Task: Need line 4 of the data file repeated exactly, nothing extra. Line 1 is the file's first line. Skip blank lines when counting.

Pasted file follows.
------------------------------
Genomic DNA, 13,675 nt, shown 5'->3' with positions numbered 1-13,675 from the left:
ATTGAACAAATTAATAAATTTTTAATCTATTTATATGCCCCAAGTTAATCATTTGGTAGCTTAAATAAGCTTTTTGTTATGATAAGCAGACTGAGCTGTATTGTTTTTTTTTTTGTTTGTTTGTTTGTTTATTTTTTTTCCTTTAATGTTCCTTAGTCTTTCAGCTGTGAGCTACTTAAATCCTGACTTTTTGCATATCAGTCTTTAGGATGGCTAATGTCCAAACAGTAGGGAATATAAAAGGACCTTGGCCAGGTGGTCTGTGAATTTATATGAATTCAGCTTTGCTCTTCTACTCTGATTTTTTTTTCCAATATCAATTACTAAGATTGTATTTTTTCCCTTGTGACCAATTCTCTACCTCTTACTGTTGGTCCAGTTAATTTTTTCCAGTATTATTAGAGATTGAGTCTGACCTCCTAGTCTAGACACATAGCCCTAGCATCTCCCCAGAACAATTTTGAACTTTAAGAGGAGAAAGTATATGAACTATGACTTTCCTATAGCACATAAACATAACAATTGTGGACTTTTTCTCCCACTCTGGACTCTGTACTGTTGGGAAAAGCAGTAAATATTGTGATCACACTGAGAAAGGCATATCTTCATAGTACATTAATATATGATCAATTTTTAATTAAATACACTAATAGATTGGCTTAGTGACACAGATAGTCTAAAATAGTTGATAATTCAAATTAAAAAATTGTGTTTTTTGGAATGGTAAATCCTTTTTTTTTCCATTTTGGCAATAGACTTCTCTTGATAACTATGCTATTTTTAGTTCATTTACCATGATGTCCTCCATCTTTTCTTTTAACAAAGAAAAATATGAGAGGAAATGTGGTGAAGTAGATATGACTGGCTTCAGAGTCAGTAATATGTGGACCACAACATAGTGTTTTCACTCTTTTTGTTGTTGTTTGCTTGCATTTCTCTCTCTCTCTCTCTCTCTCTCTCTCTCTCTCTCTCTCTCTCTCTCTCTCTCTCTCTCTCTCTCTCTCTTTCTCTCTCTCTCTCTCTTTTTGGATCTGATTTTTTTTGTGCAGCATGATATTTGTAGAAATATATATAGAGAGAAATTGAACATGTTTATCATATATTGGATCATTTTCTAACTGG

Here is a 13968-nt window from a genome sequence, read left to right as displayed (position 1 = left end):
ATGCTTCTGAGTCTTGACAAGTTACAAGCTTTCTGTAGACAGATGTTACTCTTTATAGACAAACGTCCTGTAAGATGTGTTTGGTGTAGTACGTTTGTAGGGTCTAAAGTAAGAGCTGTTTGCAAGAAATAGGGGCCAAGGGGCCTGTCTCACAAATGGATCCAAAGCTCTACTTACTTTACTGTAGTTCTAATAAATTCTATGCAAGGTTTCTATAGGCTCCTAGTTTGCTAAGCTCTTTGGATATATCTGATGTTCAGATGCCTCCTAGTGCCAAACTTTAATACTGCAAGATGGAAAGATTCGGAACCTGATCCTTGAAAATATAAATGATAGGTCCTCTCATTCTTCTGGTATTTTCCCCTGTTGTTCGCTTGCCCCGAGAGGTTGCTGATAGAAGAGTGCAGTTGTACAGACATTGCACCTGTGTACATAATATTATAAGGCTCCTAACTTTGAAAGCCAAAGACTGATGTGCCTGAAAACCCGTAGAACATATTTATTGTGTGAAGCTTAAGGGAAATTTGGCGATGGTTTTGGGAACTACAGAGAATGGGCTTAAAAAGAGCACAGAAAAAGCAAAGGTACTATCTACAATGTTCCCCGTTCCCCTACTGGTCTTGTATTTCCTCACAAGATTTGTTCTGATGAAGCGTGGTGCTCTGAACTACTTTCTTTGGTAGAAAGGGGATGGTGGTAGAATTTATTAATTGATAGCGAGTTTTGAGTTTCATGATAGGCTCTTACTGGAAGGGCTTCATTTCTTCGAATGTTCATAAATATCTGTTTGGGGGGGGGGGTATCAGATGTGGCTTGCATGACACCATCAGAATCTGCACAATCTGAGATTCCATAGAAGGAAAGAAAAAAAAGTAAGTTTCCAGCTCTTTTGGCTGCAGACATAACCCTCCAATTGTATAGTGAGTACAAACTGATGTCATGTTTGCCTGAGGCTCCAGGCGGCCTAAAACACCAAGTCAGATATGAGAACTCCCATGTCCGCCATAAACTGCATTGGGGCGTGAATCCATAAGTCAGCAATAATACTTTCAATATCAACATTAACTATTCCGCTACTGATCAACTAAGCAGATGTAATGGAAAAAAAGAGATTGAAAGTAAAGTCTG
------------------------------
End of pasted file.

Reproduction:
ATGCTTCTGAGTCTTGACAAGTTACAAGCTTTCTGTAGACAGATGTTACTCTTTATAGACAAACGTCCTGTAAGATGTGTTTGGTGTAGTACGTTTGTAGGGTCTAAAGTAAGAGCTGTTTGCAAGAAATAGGGGCCAAGGGGCCTGTCTCACAAATGGATCCAAAGCTCTACTTACTTTACTGTAGTTCTAATAAATTCTATGCAAGGTTTCTATAGGCTCCTAGTTTGCTAAGCTCTTTGGATATATCTGATGTTCAGATGCCTCCTAGTGCCAAACTTTAATACTGCAAGATGGAAAGATTCGGAACCTGATCCTTGAAAATATAAATGATAGGTCCTCTCATTCTTCTGGTATTTTCCCCTGTTGTTCGCTTGCCCCGAGAGGTTGCTGATAGAAGAGTGCAGTTGTACAGACATTGCACCTGTGTACATAATATTATAAGGCTCCTAACTTTGAAAGCCAAAGACTGATGTGCCTGAAAACCCGTAGAACATATTTATTGTGTGAAGCTTAAGGGAAATTTGGCGATGGTTTTGGGAACTACAGAGAATGGGCTTAAAAAGAGCACAGAAAAAGCAAAGGTACTATCTACAATGTTCCCCGTTCCCCTACTGGTCTTGTATTTCCTCACAAGATTTGTTCTGATGAAGCGTGGTGCTCTGAACTACTTTCTTTGGTAGAAAGGGGATGGTGGTAGAATTTATTAATTGATAGCGAGTTTTGAGTTTCATGATAGGCTCTTACTGGAAGGGCTTCATTTCTTCGAATGTTCATAAATATCTGTTTGGGGGGGGGGGTATCAGATGTGGCTTGCATGACACCATCAGAATCTGCACAATCTGAGATTCCATAGAAGGAAAGAAAAAAAAGTAAGTTTCCAGCTCTTTTGGCTGCAGACATAACCCTCCAATTGTATAGTGAGTACAAACTGATGTCATGTTTGCCTGAGGCTCCAGGCGGCCTAAAACACCAAGTCAGATATGAGAACTCCCATGTCCGCCATAAACTGCATTGGGGCGTGAATCCATAAGTCAGCAATAATACTTTCAATATCAACATTAACTATTCCGCTACTGATCAACTAAGCAGATGTAATGGAAAAAAAGAGATTGAAAGTAAAGTCTG